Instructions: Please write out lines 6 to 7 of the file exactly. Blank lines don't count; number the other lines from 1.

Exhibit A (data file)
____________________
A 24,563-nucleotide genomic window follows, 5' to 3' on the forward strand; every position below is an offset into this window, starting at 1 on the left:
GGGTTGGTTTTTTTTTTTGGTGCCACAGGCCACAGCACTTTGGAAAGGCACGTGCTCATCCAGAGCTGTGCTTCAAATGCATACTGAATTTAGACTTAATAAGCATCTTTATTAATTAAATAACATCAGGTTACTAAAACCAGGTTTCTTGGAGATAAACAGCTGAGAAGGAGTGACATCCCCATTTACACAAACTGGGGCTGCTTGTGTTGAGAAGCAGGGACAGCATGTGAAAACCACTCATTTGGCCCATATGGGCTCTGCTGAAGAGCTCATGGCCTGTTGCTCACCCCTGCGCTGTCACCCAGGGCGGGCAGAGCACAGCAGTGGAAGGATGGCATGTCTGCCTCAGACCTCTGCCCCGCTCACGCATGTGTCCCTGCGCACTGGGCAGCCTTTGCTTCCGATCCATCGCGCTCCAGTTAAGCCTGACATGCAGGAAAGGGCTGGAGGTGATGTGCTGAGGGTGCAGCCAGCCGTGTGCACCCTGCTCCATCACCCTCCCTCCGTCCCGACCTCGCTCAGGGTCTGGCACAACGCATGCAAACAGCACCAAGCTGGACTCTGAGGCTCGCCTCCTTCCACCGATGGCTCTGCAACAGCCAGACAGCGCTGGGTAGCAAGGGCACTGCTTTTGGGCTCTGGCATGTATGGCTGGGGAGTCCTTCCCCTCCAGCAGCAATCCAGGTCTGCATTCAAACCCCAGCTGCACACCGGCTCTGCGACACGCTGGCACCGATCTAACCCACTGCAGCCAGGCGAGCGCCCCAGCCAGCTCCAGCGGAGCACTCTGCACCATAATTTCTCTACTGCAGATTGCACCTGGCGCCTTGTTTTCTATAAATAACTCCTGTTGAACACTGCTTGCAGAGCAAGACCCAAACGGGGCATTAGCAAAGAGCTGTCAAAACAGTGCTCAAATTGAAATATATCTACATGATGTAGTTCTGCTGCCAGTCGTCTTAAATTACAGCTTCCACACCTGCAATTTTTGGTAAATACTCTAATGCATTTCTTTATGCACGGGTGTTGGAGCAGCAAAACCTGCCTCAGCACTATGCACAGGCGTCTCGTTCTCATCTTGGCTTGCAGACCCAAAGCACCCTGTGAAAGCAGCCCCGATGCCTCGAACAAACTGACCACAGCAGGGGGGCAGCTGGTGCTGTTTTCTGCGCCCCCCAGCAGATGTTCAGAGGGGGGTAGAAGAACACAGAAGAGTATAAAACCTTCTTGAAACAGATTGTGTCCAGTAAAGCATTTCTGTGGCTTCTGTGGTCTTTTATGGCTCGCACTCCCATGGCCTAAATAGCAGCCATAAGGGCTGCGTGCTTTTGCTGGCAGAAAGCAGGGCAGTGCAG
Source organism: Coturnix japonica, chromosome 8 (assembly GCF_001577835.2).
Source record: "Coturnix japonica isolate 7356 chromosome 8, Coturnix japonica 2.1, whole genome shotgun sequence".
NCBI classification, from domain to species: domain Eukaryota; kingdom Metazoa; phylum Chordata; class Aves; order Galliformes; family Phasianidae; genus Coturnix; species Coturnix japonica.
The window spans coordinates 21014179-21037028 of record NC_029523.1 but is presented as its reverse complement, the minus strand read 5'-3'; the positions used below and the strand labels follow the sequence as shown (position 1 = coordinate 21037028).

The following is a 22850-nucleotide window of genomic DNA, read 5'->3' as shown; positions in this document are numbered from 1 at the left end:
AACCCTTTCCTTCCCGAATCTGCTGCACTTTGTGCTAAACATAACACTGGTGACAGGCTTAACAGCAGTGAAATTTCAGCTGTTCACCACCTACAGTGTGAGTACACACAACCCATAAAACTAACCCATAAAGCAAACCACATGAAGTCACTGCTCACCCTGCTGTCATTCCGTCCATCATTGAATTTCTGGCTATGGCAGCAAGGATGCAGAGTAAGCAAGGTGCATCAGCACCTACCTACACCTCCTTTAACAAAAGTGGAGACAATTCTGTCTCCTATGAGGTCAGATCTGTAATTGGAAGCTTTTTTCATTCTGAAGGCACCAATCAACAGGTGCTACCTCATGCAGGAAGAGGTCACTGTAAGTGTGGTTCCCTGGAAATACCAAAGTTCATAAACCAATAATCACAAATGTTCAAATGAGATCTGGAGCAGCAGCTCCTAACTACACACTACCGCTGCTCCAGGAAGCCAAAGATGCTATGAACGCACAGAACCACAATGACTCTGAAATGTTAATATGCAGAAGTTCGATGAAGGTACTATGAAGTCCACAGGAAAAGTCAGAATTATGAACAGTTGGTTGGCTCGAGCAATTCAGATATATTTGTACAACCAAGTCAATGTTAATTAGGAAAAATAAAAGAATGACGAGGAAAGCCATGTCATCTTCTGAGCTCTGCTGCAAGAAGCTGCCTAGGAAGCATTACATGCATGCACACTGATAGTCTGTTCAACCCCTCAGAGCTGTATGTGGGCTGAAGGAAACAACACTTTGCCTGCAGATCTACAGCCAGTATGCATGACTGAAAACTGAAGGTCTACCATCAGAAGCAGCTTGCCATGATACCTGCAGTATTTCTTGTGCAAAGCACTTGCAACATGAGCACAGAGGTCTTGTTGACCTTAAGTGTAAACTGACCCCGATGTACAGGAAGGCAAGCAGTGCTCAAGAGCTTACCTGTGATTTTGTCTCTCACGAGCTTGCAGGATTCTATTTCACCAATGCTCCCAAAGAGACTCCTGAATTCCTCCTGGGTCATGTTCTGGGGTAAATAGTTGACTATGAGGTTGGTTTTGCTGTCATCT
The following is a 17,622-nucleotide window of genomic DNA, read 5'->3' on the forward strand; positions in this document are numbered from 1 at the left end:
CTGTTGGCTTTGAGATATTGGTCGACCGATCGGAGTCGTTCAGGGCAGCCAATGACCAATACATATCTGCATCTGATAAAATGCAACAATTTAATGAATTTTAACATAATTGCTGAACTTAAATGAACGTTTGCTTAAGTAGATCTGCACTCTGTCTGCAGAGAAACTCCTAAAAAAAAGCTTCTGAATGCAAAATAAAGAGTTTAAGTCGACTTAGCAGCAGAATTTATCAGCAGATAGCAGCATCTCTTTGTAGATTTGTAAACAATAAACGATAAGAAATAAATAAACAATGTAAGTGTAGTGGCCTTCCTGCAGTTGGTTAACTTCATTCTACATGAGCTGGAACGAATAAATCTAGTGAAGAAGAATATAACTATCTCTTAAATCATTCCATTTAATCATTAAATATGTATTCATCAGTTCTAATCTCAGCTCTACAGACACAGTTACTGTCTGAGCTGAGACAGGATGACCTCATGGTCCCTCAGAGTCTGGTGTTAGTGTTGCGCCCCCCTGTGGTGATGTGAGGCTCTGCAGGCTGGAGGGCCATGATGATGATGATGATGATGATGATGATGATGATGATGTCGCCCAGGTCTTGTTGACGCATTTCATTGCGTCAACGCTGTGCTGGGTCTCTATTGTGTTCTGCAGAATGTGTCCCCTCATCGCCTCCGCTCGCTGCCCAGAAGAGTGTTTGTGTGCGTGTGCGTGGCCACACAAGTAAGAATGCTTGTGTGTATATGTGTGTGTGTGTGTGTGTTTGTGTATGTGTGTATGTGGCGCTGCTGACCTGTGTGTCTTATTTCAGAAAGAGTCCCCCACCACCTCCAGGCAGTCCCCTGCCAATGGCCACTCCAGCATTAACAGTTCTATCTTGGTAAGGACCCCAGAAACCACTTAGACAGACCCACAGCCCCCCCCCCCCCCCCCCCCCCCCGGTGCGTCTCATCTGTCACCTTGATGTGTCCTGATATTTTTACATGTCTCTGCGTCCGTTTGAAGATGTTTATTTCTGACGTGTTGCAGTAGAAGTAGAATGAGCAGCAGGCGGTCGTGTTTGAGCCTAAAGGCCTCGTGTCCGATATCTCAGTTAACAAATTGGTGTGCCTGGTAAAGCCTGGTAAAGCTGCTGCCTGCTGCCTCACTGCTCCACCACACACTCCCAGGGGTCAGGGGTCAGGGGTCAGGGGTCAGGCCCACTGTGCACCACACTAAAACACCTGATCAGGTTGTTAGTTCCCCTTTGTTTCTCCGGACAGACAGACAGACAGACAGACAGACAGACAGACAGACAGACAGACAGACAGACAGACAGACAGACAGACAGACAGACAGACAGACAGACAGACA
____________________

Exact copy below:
The window spans coordinates 21014179-21037028 of record NC_029523.1 but is presented as its reverse complement, the minus strand read 5'-3'; the positions used below and the strand labels follow the sequence as shown (position 1 = coordinate 21037028).

The following is a 22850-nucleotide window of genomic DNA, read 5'->3' as shown; positions in this document are numbered from 1 at the left end: